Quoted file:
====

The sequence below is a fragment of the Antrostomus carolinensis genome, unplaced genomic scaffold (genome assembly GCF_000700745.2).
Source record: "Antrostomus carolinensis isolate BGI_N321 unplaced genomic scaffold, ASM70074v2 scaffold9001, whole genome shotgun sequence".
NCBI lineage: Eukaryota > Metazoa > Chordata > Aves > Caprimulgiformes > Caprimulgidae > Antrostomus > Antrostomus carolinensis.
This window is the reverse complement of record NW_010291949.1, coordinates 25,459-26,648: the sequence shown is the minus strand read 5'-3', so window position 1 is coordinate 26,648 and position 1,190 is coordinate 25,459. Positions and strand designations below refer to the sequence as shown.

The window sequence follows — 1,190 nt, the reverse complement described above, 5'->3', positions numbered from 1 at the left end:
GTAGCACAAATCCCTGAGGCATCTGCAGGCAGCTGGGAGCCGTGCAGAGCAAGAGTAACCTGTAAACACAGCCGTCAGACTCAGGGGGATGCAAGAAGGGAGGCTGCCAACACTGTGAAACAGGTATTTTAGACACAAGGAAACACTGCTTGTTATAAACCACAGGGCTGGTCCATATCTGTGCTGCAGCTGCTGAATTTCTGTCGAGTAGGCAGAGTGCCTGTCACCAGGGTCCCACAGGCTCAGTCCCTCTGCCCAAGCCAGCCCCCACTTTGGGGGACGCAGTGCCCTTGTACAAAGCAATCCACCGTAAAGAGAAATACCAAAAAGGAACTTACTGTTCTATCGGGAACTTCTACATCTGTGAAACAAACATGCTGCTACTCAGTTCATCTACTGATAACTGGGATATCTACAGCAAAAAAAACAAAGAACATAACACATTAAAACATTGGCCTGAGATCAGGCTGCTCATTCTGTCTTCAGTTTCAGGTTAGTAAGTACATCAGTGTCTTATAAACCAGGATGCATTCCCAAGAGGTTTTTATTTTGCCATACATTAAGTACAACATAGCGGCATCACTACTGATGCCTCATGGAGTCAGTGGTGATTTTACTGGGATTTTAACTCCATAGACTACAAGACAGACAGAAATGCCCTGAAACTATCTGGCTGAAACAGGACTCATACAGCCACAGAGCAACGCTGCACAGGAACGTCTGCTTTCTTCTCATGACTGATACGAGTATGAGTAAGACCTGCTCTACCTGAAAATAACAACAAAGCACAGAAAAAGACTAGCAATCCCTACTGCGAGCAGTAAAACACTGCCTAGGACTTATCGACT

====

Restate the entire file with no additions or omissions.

The sequence below is a fragment of the Antrostomus carolinensis genome, unplaced genomic scaffold (genome assembly GCF_000700745.2).
Source record: "Antrostomus carolinensis isolate BGI_N321 unplaced genomic scaffold, ASM70074v2 scaffold9001, whole genome shotgun sequence".
NCBI lineage: Eukaryota > Metazoa > Chordata > Aves > Caprimulgiformes > Caprimulgidae > Antrostomus > Antrostomus carolinensis.
This window is the reverse complement of record NW_010291949.1, coordinates 25,459-26,648: the sequence shown is the minus strand read 5'-3', so window position 1 is coordinate 26,648 and position 1,190 is coordinate 25,459. Positions and strand designations below refer to the sequence as shown.

The window sequence follows — 1,190 nt, the reverse complement described above, 5'->3', positions numbered from 1 at the left end:
GTAGCACAAATCCCTGAGGCATCTGCAGGCAGCTGGGAGCCGTGCAGAGCAAGAGTAACCTGTAAACACAGCCGTCAGACTCAGGGGGATGCAAGAAGGGAGGCTGCCAACACTGTGAAACAGGTATTTTAGACACAAGGAAACACTGCTTGTTATAAACCACAGGGCTGGTCCATATCTGTGCTGCAGCTGCTGAATTTCTGTCGAGTAGGCAGAGTGCCTGTCACCAGGGTCCCACAGGCTCAGTCCCTCTGCCCAAGCCAGCCCCCACTTTGGGGGACGCAGTGCCCTTGTACAAAGCAATCCACCGTAAAGAGAAATACCAAAAAGGAACTTACTGTTCTATCGGGAACTTCTACATCTGTGAAACAAACATGCTGCTACTCAGTTCATCTACTGATAACTGGGATATCTACAGCAAAAAAAACAAAGAACATAACACATTAAAACATTGGCCTGAGATCAGGCTGCTCATTCTGTCTTCAGTTTCAGGTTAGTAAGTACATCAGTGTCTTATAAACCAGGATGCATTCCCAAGAGGTTTTTATTTTGCCATACATTAAGTACAACATAGCGGCATCACTACTGATGCCTCATGGAGTCAGTGGTGATTTTACTGGGATTTTAACTCCATAGACTACAAGACAGACAGAAATGCCCTGAAACTATCTGGCTGAAACAGGACTCATACAGCCACAGAGCAACGCTGCACAGGAACGTCTGCTTTCTTCTCATGACTGATACGAGTATGAGTAAGACCTGCTCTACCTGAAAATAACAACAAAGCACAGAAAAAGACTAGCAATCCCTACTGCGAGCAGTAAAACACTGCCTAGGACTTATCGACT